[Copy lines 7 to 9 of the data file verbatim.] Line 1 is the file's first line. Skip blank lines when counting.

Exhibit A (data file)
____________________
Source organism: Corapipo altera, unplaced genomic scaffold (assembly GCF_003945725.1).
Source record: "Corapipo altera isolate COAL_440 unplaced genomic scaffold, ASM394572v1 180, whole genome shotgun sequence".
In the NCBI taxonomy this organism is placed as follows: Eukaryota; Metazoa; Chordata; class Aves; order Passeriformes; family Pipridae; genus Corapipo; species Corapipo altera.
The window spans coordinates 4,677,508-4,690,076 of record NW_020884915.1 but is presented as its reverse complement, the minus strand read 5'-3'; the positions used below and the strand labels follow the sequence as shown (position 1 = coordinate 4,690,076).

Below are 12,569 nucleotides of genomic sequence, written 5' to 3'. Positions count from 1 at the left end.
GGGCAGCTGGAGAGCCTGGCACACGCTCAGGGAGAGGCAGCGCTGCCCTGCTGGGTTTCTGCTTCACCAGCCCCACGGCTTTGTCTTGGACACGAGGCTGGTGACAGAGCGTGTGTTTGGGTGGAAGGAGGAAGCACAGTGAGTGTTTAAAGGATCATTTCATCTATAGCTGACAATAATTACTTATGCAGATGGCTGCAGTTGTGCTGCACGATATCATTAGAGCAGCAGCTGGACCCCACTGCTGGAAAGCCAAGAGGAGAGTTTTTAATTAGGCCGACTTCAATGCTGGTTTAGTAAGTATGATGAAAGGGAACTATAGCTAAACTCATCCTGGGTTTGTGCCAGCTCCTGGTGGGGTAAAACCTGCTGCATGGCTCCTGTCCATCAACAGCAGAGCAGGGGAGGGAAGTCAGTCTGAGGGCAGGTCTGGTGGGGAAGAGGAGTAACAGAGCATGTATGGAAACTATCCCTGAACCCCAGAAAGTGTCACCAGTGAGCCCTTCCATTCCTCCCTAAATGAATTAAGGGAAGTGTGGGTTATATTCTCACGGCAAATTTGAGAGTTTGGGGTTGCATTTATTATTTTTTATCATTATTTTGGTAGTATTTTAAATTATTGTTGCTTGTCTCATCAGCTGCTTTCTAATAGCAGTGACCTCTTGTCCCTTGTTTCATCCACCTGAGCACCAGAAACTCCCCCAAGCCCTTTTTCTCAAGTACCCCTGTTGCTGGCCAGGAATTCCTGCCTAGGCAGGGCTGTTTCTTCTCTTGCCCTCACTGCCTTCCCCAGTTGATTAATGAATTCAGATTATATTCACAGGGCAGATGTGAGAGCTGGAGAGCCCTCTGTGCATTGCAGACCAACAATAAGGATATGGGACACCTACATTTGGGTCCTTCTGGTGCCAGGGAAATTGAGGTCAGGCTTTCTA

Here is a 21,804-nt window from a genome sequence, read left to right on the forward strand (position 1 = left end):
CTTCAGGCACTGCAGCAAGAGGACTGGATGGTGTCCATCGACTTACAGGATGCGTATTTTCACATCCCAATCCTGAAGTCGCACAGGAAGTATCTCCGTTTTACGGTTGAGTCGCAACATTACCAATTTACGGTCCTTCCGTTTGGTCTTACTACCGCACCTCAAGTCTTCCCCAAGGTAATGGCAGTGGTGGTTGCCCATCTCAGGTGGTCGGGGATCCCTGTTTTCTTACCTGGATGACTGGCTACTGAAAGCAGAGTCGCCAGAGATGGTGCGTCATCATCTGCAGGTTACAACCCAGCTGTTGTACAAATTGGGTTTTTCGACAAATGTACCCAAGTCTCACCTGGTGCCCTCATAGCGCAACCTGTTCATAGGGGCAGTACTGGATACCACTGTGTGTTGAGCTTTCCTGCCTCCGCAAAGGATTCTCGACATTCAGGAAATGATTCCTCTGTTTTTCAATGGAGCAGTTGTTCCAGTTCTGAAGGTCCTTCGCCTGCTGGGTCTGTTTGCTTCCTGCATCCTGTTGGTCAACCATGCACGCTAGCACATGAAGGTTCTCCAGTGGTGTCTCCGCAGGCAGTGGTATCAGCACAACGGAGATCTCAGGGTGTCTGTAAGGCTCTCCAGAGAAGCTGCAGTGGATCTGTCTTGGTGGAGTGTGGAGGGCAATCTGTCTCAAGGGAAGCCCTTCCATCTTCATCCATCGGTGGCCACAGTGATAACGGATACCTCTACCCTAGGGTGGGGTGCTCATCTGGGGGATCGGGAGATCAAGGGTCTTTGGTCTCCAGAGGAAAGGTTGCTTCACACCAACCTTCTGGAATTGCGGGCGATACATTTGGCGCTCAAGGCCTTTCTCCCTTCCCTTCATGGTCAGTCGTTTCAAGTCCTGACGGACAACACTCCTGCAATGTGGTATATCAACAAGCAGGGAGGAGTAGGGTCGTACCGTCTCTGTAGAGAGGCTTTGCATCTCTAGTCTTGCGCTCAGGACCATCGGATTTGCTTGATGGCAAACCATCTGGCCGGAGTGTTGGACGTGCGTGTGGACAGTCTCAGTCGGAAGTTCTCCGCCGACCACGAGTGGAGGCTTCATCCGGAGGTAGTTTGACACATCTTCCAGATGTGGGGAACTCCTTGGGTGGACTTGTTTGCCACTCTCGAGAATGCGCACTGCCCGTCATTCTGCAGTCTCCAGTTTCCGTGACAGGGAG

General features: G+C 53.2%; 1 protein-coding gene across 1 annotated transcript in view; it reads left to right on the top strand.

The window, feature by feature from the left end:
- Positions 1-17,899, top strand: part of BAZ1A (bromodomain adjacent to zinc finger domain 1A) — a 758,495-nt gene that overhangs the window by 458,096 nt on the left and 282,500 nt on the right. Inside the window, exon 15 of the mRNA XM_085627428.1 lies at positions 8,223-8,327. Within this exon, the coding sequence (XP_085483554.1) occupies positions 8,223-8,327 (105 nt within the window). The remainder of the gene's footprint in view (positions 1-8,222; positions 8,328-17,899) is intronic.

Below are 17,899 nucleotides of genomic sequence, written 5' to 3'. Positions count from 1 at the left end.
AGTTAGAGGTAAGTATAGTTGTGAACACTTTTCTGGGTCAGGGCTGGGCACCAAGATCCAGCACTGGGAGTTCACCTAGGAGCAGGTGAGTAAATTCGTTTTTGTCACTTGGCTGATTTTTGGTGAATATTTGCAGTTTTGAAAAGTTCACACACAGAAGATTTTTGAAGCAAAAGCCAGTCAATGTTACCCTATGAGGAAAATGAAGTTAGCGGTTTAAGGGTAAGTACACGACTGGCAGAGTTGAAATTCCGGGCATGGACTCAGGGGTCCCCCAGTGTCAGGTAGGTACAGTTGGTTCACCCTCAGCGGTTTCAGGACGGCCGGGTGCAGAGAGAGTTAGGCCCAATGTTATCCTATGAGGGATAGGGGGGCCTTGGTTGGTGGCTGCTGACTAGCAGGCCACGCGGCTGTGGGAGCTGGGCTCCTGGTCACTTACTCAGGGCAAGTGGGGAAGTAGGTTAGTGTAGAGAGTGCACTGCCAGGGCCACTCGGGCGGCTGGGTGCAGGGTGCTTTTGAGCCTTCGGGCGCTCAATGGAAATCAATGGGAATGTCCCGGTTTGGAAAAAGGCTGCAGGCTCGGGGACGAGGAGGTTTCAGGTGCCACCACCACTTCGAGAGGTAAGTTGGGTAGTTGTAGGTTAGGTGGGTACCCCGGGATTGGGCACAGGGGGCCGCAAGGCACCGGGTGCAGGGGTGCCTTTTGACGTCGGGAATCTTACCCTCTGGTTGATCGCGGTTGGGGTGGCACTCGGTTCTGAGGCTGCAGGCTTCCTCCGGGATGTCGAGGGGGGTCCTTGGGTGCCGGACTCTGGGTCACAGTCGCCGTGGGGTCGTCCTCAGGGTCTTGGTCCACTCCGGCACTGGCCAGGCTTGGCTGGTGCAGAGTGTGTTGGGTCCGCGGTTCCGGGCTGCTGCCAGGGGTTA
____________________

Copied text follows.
Here is a 21,804-nt window from a genome sequence, read left to right on the forward strand (position 1 = left end):
CTTCAGGCACTGCAGCAAGAGGACTGGATGGTGTCCATCGACTTACAGGATGCGTATTTTCACATCCCAATCCTGAAGTCGCACAGGAAGTATCTCCGTTTTACGGTTGAGTCGCAACATTACCAATTTACGGTCCTTCCGTTTGGTCTTACTACCGCACCTCAAGTCTTCCCCAAGGTAATGGCAGTGGTGGTTGCCCATCTCAGGTGGTCGGGGATCCCTGTTTTCTTACCTGGATGACTGGCTACTGAAAGCAGAGTCGCCAGAGATGGTGCGTCATCATCTGCAGGTTACAACCCAGCTGTTGTACAAATTGGGTTTTTCGACAAATGTACCCAAGTCTCACCTGGTGCCCTCATAGCGCAACCTGTTCATAGGGGCAGTACTGGATACCACTGTGTGTTGAGCTTTCCTGCCTCCGCAAAGGATTCTCGACATTCAGGAAATGATTCCTCTGTTTTTCAATGGAGCAGTTGTTCCAGTTCTGAAGGTCCTTCGCCTGCTGGGTCTGTTTGCTTCCTGCATCCTGTTGGTCAACCATGCACGCTAGCACATGAAGGTTCTCCAGTGGTGTCTCCGCAGGCAGTGGTATCAGCACAACGGAGATCTCAGGGTGTCTGTAAGGCTCTCCAGAGAAGCTGCAGTGGATCTGTCTTGGTGGAGTGTGGAGGGCAATCTGTCTCAAGGGAAGCCCTTCCATCTTCATCCATCGGTGGCCACAGTGATAACGGATACCTCTACCCTAGGGTGGGGTGCTCATCTGGGGGATCGGGAGATCAAGGGTCTTTGGTCTCCAGAGGAAAGGTTGCTTCACACCAACCTTCTGGAATTGCGGGCGATACATTTGGCGCTCAAGGCCTTTCTCCCTTCCCTTCATGGTCAGTCGTTTCAAGTCCTGACGGACAACACTCCTGCAATGTGGTATATCAACAAGCAGGGAGGAGTAGGGTCGTACCGTCTCTGTAGAGAGGCTTTGCATCTCTAGTCTTGCGCTCAGGACCATCGGATTTGCTTGATGGCAAACCATCTGGCCGGAGTGTTGGACGTGCGTGTGGACAGTCTCAGTCGGAAGTTCTCCGCCGACCACGAGTGGAGGCTTCATCCGGAGGTAGTTTGACACATCTTCCAGATGTGGGGAACTCCTTGGGTGGACTTGTTTGCCACTCTCGAGAATGCGCACTGCCCGTCATTCTGCAGTCTCCAGTTTCCGTGACAGGGAG

General features: G+C 53.2%; 1 protein-coding gene across 1 annotated transcript in view; it reads left to right on the top strand.